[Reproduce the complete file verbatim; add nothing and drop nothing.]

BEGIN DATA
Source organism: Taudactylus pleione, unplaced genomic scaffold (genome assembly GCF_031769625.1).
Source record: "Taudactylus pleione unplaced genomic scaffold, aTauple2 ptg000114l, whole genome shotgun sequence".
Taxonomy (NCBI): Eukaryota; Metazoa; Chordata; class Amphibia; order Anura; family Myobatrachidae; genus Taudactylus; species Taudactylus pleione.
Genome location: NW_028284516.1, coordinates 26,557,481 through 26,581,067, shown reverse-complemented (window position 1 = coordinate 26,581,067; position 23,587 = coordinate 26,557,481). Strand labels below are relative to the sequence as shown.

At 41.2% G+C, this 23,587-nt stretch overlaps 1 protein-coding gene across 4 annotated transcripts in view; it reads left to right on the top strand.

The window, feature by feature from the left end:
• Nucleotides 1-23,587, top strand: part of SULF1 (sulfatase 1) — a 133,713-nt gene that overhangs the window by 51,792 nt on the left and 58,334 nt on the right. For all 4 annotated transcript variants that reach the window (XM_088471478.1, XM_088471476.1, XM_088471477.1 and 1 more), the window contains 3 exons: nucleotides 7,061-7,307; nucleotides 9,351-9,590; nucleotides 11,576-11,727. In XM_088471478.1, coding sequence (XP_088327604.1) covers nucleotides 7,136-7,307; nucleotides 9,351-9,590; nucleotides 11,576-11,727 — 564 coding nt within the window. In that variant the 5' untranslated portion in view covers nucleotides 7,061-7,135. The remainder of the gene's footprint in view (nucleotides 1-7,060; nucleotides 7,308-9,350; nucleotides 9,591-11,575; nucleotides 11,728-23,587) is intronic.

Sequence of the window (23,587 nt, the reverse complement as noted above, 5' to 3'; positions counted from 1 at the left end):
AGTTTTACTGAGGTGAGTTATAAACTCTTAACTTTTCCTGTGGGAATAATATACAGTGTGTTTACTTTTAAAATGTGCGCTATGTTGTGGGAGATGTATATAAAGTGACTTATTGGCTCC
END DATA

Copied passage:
Source organism: Taudactylus pleione, unplaced genomic scaffold (genome assembly GCF_031769625.1).
Source record: "Taudactylus pleione unplaced genomic scaffold, aTauple2 ptg000114l, whole genome shotgun sequence".
Taxonomy (NCBI): Eukaryota; Metazoa; Chordata; class Amphibia; order Anura; family Myobatrachidae; genus Taudactylus; species Taudactylus pleione.
Genome location: NW_028284516.1, coordinates 26,557,481 through 26,581,067, shown reverse-complemented (window position 1 = coordinate 26,581,067; position 23,587 = coordinate 26,557,481). Strand labels below are relative to the sequence as shown.

At 41.2% G+C, this 23,587-nt stretch overlaps 1 protein-coding gene across 4 annotated transcripts in view; it reads left to right on the top strand.

The window, feature by feature from the left end:
• Nucleotides 1-23,587, top strand: part of SULF1 (sulfatase 1) — a 133,713-nt gene that overhangs the window by 51,792 nt on the left and 58,334 nt on the right. For all 4 annotated transcript variants that reach the window (XM_088471478.1, XM_088471476.1, XM_088471477.1 and 1 more), the window contains 3 exons: nucleotides 7,061-7,307; nucleotides 9,351-9,590; nucleotides 11,576-11,727. In XM_088471478.1, coding sequence (XP_088327604.1) covers nucleotides 7,136-7,307; nucleotides 9,351-9,590; nucleotides 11,576-11,727 — 564 coding nt within the window. In that variant the 5' untranslated portion in view covers nucleotides 7,061-7,135. The remainder of the gene's footprint in view (nucleotides 1-7,060; nucleotides 7,308-9,350; nucleotides 9,591-11,575; nucleotides 11,728-23,587) is intronic.

Sequence of the window (23,587 nt, the reverse complement as noted above, 5' to 3'; positions counted from 1 at the left end):
AGTTTTACTGAGGTGAGTTATAAACTCTTAACTTTTCCTGTGGGAATAATATACAGTGTGTTTACTTTTAAAATGTGCGCTATGTTGTGGGAGATGTATATAAAGTGACTTATTGGCTCC